The SAT college entrance exam will no longer require a written essay or penalize students for wrong answers, part of a major overhaul announced Wednesday.

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The sweeping revisions were unveiled by David Coleman, president of the College Board, who also is the architect of the Common Core State Standards Initiative.

Coleman said the SAT should offer “worthy challenges, not artificial obstacles.” The new version will be rolled out in 2016.

The New York Times highlighted a sample of the changes coming:

The SAT’s rarefied vocabulary words will be replaced by words that are common in college courses, such as “empirical” and “synthesis.” The math questions, now scattered widely across many topics, will focus more narrowly on linear equations, functions and proportional thinking. The use of a calculator will no longer be allowed on some of the math sections. The new exam will be available on paper and computer, and the scoring will revert to the old 1600 scale, with a top score of 800 on math and what will now be called “Evidence-Based Reading and Writing.” The optional essay will have a separate score.

“By changing the exam’s focus, we change the learning and work the SAT invites. Today, many students who are terrified they will be tested on lots of SAT words have one recourse: flashcards,” Coleman said in a statement. “Every educator knows flashcards are not the best way to build real word knowledge, but when the SAT rolls around they become the royal road. Students stop reading and start flipping.”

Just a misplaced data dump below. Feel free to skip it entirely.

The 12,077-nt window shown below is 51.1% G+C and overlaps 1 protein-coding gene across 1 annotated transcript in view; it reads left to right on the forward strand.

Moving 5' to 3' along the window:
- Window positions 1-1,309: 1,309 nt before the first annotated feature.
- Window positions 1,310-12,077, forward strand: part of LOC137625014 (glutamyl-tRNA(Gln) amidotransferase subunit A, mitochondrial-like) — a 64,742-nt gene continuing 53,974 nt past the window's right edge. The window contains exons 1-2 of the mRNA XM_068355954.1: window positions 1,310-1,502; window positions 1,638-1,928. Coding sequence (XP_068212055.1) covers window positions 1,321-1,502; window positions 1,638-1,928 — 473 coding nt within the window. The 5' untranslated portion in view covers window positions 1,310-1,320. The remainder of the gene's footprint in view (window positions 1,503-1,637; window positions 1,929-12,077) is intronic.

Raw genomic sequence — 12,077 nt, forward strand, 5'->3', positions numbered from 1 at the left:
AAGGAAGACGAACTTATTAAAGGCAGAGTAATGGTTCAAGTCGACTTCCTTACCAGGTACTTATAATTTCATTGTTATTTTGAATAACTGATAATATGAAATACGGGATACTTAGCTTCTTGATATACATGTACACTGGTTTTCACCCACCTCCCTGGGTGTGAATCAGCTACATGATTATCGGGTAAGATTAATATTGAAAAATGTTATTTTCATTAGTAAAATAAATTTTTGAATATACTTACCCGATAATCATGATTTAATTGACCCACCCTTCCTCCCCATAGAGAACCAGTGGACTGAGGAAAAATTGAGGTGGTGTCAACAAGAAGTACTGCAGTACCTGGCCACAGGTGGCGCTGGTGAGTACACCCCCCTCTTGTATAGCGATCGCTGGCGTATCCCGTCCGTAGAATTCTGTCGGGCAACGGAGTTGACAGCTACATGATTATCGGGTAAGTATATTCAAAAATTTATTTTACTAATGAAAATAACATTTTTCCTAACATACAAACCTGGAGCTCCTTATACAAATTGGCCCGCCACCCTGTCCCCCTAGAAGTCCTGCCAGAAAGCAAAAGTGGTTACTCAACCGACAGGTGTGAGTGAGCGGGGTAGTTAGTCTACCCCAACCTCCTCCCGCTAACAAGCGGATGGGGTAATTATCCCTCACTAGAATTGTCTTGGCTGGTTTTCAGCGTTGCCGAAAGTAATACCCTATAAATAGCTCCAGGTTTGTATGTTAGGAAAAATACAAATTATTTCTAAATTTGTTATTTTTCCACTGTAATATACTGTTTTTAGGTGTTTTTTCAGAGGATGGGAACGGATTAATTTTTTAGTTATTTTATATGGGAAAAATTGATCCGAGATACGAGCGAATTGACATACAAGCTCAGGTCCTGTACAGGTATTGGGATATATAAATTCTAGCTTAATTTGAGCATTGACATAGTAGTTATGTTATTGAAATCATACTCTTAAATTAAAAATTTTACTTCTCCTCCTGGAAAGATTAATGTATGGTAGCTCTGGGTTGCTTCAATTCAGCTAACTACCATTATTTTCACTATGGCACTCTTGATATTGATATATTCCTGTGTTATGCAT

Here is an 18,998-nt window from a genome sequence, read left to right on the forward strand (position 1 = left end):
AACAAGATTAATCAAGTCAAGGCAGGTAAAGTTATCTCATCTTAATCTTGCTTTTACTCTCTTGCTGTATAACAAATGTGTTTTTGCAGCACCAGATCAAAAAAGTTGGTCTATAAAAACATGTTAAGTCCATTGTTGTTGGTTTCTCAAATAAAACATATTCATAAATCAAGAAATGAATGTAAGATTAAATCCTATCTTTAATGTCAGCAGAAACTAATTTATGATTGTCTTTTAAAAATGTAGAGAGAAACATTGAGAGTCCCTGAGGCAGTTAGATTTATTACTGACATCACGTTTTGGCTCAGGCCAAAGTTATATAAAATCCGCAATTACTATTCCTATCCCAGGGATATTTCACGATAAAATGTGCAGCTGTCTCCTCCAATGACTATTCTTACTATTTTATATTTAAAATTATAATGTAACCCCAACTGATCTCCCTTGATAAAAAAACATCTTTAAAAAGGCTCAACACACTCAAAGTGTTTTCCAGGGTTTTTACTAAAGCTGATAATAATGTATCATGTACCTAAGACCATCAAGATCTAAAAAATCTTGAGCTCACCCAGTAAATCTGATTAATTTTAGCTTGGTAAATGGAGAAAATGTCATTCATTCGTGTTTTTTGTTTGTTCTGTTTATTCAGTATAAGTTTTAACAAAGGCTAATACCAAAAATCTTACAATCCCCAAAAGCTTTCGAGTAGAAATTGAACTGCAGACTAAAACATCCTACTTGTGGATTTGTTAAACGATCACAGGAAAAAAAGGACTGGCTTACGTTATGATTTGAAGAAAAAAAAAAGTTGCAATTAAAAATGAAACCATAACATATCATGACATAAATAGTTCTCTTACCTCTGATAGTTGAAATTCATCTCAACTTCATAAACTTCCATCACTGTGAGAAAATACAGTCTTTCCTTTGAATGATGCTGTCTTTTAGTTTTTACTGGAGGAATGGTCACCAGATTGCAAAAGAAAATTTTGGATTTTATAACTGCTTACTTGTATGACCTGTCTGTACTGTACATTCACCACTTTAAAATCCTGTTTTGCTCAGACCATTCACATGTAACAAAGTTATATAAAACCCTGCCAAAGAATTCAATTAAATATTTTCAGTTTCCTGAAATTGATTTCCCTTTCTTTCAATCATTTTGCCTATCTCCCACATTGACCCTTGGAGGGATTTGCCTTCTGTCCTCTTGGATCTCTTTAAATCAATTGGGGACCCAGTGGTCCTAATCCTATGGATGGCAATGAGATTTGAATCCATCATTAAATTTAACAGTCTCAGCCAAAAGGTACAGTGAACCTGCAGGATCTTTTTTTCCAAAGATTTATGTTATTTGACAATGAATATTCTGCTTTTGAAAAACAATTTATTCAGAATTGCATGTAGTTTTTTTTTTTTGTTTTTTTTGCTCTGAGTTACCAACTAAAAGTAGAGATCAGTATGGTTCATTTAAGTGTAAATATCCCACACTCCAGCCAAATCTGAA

Coleman added to the Times that the exam will be emphasizing skills and evidence-based thinking students should be learning in high school, therefore lessening the need for test-taking tricks and strategies.

The required essay never gained popularity with most college admissions officers, the Times noted, as few figure the score into admission decisions. And many used essays only occasionally as raw writing samples to help determine the degree to which parents, consultants and counselors had edited and polished essays submitted with applications.

Some of the other changes the Times noted:

  • The reading and writing section will include source documents from a broad range of disciplines, including science and social studies, and on some questions students will be asked to select the quote from the text that supports the answer they’ve chosen.
  • Every exam will include a reading passage from either one of the nation’s “founding documents,” such as the Declaration of Independence and the Bill of Rights, or from one of the important discussions of such texts, such as the Rev. Dr. Martin Luther King Jr’s “Letter from a Birmingham Jail.”
  • One longstanding critique of the SAT has been that students from wealthier households do better because they can afford expensive test preparation classes; therefore low-income students will now be given fee waivers allowing them to apply to four colleges at no charge, adding that before the new exam kicks in, the College Board, in partnership with Khan Academy, will offer free online practice problems from old tests and instructional videos showing how to solve them.

The Associated Press contributed to this story.

This story has been updated.